We investigate the properties of a simple DNA-based nanodevice capable of detecting single nucleotide polymorphisms (SNPs) in unlabelled nucleic acid target sequences. Detection is achieved by a two-stage bait-and-switch process combining complementary-base hybridization and switching as molecular recognition criteria. A probe molecule is constructed from a single DNA strand designed to adopt a partial cruciform structure with a pair of exposed (unhybridized) strands. Upon target binding, a switchable cloverleaf construct (similar to a Holliday junction) is formed where the states are the open and closed junction conformations. Switching between these occurs by junction folding in the presence of divalent ions. A combination of steady-state and time-resolved fluorescence spectroscopy is used to measure Forster resonance energy transfer.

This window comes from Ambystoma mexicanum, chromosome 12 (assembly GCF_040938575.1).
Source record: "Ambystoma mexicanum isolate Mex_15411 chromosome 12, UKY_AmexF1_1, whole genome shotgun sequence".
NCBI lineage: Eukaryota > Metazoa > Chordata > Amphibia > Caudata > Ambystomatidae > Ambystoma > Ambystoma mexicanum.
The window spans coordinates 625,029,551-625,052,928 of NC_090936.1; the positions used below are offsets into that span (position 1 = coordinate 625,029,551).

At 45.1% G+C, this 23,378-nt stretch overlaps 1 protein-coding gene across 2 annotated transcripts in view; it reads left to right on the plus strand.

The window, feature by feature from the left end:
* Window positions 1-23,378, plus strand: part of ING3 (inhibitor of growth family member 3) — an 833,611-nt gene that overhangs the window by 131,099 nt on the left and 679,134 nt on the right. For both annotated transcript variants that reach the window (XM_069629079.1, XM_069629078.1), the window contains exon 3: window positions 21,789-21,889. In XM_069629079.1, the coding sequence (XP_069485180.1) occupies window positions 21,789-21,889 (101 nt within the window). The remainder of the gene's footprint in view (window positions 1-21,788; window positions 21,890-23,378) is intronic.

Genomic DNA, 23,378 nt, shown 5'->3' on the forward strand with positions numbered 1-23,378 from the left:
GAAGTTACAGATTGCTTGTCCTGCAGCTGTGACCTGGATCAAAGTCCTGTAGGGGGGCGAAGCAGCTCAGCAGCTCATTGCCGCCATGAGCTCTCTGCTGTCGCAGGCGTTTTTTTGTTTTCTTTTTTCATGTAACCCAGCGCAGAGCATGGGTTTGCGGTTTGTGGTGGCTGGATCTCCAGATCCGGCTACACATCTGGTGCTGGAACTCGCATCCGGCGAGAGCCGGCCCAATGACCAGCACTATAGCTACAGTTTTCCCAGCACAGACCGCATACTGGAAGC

|Title of host publication||2009 SYMPOSIUM ON PHOTONICS AND OPTOELECTRONICS (SOPO 2009)|
|Place of Publication||NEW YORK|
|Publisher||Institute of Electrical and Electronics Engineers (IEEE)|
|Number of pages||6|
|Publication status||Published - 2009|
- single nucleotide polymorphisms
- fluorescence lifetime